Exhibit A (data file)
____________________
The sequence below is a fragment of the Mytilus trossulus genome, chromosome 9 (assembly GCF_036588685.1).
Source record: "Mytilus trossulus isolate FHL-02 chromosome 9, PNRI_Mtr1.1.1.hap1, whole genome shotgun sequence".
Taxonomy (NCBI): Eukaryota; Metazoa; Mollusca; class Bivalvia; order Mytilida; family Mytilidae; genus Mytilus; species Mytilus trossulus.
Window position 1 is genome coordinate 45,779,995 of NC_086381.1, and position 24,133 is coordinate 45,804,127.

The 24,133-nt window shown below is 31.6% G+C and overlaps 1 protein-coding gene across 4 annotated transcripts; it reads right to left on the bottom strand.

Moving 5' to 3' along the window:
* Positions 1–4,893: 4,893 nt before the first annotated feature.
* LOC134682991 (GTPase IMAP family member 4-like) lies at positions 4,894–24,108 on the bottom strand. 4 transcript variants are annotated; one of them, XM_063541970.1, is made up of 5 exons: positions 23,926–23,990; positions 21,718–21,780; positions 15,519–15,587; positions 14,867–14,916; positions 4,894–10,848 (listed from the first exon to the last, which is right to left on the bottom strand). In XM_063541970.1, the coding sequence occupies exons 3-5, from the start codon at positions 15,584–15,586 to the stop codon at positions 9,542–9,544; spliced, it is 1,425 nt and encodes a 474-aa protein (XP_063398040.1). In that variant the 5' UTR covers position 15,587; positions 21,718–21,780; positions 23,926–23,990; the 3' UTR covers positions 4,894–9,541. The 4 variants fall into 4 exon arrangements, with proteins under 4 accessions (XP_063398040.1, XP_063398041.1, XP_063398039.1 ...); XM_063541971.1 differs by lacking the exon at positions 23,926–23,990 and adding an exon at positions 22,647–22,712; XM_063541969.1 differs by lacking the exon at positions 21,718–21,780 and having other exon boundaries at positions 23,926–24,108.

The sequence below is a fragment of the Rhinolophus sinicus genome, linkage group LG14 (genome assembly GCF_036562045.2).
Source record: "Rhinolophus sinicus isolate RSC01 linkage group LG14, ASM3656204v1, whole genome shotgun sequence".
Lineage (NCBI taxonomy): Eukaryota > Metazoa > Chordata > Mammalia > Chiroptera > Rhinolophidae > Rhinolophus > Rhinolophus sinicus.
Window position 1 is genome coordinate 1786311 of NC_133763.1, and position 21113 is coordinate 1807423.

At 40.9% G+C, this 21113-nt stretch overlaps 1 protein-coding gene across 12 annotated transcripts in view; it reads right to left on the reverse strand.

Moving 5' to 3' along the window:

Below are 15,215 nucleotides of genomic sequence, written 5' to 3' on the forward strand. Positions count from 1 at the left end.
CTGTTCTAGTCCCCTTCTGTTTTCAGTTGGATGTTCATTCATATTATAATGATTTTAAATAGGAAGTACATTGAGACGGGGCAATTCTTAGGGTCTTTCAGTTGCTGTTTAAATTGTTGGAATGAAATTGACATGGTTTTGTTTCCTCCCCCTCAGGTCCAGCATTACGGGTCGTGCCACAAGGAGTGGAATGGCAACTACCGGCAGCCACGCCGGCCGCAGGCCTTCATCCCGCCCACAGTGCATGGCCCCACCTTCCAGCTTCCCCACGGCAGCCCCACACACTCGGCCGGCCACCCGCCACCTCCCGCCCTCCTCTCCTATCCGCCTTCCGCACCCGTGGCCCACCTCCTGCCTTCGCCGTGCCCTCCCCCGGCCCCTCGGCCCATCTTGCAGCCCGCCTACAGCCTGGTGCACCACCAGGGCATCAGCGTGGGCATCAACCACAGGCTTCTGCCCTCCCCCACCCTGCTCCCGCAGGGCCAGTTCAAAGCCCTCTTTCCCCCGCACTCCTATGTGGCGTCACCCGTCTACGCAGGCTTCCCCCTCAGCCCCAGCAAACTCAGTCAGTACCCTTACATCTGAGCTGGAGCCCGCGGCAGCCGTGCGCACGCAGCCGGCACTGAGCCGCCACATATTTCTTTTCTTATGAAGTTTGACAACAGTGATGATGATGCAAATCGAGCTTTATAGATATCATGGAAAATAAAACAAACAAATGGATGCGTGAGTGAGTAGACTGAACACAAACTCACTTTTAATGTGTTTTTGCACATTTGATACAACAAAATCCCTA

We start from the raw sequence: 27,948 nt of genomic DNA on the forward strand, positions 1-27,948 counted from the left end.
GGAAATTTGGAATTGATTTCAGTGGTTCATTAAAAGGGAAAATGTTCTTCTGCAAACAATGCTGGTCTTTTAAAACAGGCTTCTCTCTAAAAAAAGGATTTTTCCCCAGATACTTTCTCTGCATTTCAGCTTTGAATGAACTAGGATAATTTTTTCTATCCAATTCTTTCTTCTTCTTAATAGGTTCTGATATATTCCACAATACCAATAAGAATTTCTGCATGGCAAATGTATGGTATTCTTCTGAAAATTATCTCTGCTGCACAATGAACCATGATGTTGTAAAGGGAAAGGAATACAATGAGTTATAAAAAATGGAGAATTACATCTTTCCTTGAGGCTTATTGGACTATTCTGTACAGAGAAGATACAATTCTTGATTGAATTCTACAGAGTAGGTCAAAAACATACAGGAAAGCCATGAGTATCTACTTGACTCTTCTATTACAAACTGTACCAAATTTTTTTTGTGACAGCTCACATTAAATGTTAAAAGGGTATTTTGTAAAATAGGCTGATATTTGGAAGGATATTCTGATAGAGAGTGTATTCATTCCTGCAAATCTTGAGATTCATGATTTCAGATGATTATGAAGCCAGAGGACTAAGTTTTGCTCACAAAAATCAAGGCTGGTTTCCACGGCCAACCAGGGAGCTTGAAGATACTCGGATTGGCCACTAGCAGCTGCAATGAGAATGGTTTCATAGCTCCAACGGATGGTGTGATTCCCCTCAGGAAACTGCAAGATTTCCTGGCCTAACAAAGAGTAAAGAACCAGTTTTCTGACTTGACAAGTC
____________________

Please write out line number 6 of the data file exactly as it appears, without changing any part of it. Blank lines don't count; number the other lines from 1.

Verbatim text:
Moving 5' to 3' along the window: